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subprocess -- broken pipe error

 
 
7stud
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      07-02-2007
Hi,

Can someone explain what a broken pipe is? The following produces a
broken pipe error:

----------
import subprocess as sub

p = sub.Popen(["ls", "-al", "../"], stdin=sub.PIPE, stdout=sub.PIPE)

print p.stdout.read()
#outputs the files correctly

p.stdin.write("ls\n")
#IOError: [Errno 32] Broken pipe
-----------

 
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holdenweb@gmail.com
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Posts: n/a
 
      07-02-2007
On Jul 2, 1:12 pm, 7stud <(E-Mail Removed)> wrote:
> Hi,
>
> Can someone explain what a broken pipe is? The following produces a
> broken pipe error:
>
> ----------
> import subprocess as sub
>
> p = sub.Popen(["ls", "-al", "../"], stdin=sub.PIPE, stdout=sub.PIPE)
>
> print p.stdout.read()
> #outputs the files correctly
>
> p.stdin.write("ls\n")
> #IOError: [Errno 32] Broken pipe
> -----------


You are seeing this error because sub.Popen closes both stdin and
stdout once the subprocess terminates (which it must have done for
p.stdout.read() to return a result).

Consequently you are trying to write to a pipeline whose reader has
already closed it, hence the error message.

regards
Steve

 
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7stud
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      07-02-2007
On Jul 2, 11:32 am, "(E-Mail Removed)" <(E-Mail Removed)> wrote:
> On Jul 2, 1:12 pm, 7stud <(E-Mail Removed)> wrote:
>
>
>
> > Hi,

>
> > Can someone explain what a broken pipe is? The following produces a
> > broken pipe error:

>
> > ----------
> > import subprocess as sub

>
> > p = sub.Popen(["ls", "-al", "../"], stdin=sub.PIPE, stdout=sub.PIPE)

>
> > print p.stdout.read()
> > #outputs the files correctly

>
> > p.stdin.write("ls\n")
> > #IOError: [Errno 32] Broken pipe
> > -----------

>
> You are seeing this error because sub.Popen closes both stdin and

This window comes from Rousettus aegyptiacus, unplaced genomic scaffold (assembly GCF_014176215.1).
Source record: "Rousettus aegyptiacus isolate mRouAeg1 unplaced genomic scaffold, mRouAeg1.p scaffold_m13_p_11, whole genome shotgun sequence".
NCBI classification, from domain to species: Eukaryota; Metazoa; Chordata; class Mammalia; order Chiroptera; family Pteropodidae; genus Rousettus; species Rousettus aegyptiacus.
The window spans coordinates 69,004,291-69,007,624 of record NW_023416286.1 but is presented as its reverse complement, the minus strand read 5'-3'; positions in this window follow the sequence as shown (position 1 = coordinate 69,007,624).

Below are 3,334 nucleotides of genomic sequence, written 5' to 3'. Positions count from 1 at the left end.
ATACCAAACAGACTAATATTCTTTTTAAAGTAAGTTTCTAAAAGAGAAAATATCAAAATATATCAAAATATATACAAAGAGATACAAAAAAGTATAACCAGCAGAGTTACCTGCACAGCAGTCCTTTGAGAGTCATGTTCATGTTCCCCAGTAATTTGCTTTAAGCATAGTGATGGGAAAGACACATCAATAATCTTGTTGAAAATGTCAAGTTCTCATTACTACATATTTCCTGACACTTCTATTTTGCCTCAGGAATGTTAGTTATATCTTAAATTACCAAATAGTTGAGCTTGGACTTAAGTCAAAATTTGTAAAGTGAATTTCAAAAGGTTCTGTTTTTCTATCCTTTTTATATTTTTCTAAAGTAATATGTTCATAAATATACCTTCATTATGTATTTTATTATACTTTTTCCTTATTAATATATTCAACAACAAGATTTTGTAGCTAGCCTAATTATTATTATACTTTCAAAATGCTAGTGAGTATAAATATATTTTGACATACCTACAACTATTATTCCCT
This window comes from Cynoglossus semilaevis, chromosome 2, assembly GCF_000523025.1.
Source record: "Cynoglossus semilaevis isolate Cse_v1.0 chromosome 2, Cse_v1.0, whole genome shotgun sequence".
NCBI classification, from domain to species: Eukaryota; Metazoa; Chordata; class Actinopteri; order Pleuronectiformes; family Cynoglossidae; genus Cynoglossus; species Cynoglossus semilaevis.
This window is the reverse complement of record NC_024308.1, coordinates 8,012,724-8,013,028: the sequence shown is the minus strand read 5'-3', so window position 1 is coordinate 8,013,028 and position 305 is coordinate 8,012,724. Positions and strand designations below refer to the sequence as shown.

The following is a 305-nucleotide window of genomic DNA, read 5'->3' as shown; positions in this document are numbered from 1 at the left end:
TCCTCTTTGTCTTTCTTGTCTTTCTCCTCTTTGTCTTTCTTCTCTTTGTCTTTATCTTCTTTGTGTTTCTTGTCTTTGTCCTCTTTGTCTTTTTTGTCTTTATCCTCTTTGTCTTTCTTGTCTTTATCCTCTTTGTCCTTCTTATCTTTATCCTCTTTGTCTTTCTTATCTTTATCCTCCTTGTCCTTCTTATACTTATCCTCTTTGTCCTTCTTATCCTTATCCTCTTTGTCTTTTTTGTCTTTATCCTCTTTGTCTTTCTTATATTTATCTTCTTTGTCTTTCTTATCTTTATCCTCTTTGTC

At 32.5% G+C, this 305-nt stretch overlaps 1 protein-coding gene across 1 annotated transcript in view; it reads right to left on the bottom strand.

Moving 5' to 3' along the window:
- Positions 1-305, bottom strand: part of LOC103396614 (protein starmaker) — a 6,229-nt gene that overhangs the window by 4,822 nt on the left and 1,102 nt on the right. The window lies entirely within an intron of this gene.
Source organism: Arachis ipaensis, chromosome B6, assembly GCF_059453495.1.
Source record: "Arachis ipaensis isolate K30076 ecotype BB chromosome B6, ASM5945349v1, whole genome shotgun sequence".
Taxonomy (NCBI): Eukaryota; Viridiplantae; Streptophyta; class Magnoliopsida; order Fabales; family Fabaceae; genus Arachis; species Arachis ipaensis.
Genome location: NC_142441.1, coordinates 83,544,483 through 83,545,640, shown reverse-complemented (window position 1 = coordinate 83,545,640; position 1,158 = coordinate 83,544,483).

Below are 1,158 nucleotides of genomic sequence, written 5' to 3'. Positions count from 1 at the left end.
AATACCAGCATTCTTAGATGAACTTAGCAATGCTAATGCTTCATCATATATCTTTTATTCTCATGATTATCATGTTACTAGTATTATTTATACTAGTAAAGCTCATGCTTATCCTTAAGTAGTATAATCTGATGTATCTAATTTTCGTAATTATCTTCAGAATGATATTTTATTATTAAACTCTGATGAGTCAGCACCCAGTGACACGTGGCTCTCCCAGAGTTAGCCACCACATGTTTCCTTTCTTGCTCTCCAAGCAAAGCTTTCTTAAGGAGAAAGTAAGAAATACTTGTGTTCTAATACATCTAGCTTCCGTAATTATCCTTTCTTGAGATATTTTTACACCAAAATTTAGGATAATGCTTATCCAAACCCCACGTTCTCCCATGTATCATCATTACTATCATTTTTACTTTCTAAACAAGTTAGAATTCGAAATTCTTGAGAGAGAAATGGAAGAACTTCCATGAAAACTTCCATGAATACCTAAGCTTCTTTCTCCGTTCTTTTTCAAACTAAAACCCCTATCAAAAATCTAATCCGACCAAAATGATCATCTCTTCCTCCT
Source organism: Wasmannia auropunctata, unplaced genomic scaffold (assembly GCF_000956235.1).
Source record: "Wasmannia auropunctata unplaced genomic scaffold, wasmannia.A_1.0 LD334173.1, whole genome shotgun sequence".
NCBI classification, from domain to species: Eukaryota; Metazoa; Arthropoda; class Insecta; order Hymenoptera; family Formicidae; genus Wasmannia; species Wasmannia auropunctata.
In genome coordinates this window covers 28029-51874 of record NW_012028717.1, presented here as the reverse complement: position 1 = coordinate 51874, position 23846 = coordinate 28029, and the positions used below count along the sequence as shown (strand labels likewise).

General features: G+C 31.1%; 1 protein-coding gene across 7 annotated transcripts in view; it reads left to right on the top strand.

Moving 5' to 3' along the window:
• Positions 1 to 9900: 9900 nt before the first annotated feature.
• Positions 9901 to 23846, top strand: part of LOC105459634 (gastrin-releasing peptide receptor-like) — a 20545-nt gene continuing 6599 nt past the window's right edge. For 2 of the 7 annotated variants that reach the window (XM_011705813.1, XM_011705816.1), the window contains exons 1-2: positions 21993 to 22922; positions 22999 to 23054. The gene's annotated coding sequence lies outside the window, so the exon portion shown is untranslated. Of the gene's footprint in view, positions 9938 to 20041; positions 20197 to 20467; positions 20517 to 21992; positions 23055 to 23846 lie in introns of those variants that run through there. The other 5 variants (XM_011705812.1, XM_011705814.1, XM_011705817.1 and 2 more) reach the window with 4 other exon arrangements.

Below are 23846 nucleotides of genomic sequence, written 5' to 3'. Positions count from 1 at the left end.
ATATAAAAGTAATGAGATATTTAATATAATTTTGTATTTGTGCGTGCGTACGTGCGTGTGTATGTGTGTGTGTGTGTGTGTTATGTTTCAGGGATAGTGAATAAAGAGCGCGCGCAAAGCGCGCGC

> stdout once the subprocess terminates (which it must have done for
> p.stdout.read() to return a result).
>
> Consequently you are trying to write to a pipeline whose reader has
> already closed it, hence the error message.
>
> regards
> Steve


Hi,

Thanks for the response. So are you saying that the only way you can
get data out of a pipe is when the subprocess has terminated?

 
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7stud
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      07-02-2007
Why doesn't the following program write to the file?

driver.py
-------
import subprocess as sub

p = sub.Popen(["python", "-u", "test1.py"], stdin=sub.PIPE,
stdout=sub.PIPE)


p.stdin.write("text3")

while True:
pass
-------

test1.py:
---------
import sys

data = sys.stdin.read()

f = open("aaa.txt", "w")
f.write(data + "\n")
f.close()
-----------


After I hit Ctrl+C to end the program and look in the file, the text
wasn't written to the file. But, if I change driver.py to the
following it works:

driver.py:
----------
import subprocess as sub

p = sub.Popen(["python", "-u", "test1.py"], stdin=sub.PIPE,
stdout=sub.PIPE)


p.stdin.write("text3")
-------

Ok. So that looks like the data is caught in a buffer--even though the
pipes should be unbuffered by default. But this doesn't work:

driver.py
----------
import subprocess as sub

p = sub.Popen(["python", "-u", "test1.py"], stdin=sub.PIPE,
stdout=sub.PIPE)

p.stdin.write("text4")
p.stdin.flush()

while True:
pass
-------

It just hangs, and then when I hit Ctrl+C and look in the file, the
data isn't in there.




 
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Bjoern Schliessmann
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Posts: n/a
 
      07-02-2007
7stud wrote:

> Thanks for the response. So are you saying that the only way you
> can get data out of a pipe is when the subprocess has terminated?


No, not only because Pipes aren't related to processes in any
special way.

He said that you can't write to a pipe whose reader has already
terminated.

Regards,


Björn

--
BOFH excuse #36:

dynamic software linking table corrupted

 
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Bjoern Schliessmann
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      07-02-2007
7stud wrote:

> Why doesn't the following program write to the file?
> [...]
> It just hangs, and then when I hit Ctrl+C and look in the file,
> the data isn't in there.


I suppose your running child process isn't closed cleanly if you
terminate the parent process. Also, the pipe may be unbuffered by
default; file access isn't.